Because of the Civil War troubles and Indian hostilities the annual surveys in the Territory dwindled until from 1863 through 1866 there were none at all, giving Clark ample time to reconnoiter his assigned professional domain. Not since Lieutenant Emory’s reconnaissance in 1846 was New Mexico and Arizona host to a better observer. At the request of General Carleton who was in command of the Military Department of New Mexico, in June 1863 John Clark accompanied a military party led by Captain Pishon to the booming goldfields around Prescott. Carleton had instructed him to prospect along the route for gold and report on the probable extend and value of the gold fields. When Fort Whipple was moved out of Arizona’s Chino Valley the old site was renamed Camp Clark in honor of him. Camp Clark is considered to have been the first temporary capital of Arizona. Another result of Clark’s Arizona travels was his recommendation to use one of the triangulation stations of the 1853 International Boundary Survey as initial point for the Arizona Public Land Surveys (Gila and Salt River Meridian).
Clark was deeply impressed by the beauty of the Southwest. In camp on a Sunday (April 30, 1865) near the San Francisco River in the western Gila country he wrote: “I have worshiped in God’s holy temple – In the midst of these grand pine forests & lofty mountains a man must be debased & brutalized if he does not worship the Creator of all these glorious works – I never feel more truly religious than when alone in the mountains or forests contemplating nature in all its glory & mystery – ” Many surveyors will find it easy to agree.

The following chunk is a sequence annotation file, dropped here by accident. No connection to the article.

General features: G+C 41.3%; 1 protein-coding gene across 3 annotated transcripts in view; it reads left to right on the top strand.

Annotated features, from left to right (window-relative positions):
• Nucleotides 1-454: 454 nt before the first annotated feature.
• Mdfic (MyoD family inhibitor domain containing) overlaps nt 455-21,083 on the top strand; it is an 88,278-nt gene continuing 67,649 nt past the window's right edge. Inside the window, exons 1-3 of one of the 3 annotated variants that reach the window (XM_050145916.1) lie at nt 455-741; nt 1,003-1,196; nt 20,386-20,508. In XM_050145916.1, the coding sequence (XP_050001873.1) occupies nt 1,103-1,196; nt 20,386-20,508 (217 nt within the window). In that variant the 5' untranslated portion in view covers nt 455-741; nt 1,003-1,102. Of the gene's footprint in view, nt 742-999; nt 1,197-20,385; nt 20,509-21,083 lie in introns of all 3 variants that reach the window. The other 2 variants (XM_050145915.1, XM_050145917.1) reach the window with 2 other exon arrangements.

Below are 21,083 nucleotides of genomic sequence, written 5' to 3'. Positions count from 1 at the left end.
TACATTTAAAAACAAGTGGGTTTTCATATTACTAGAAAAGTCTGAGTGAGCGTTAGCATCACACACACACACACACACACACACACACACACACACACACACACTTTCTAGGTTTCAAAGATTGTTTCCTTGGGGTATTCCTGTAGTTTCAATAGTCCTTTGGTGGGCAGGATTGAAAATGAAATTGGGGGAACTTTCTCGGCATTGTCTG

Clark’s diaries end with his entry of Friday, August 28, 1868, the last day he spent in Santa Fe. A month earlier, when word reached him that he had been appointed surveyor general of Utah Territory he confided to his diary: “I do not know whether to be glad or sorry but hope it may be for the best”. Next morning he boarded the stage for “the States” on his way to his family in Freeport. The Santa Fe New Mexican wished him farewell: “General Clark during his seven years’ residence in Santa Fe has endeared himself to our people of all clases [sic], and we are quite sure he has their well wishes on now retiring from among them.”
Clark’s journals are a treasure house of data on the Southwest, containing a vast amount of useful and reliable information about the geography, characteristics, and resources of the Territory. At the time of this writing a Great-Granddaughter of his is engaged in arranging for their publication. If that happens, John A. Clark will have made an impact on the Southwest that will overshadow his relative modest accomplishments as surveyor general, hamstrung by war and its aftermath as he was, and a colorful, formative period of our part of the country will appear as seen through the trained eyes of a professional surveyor.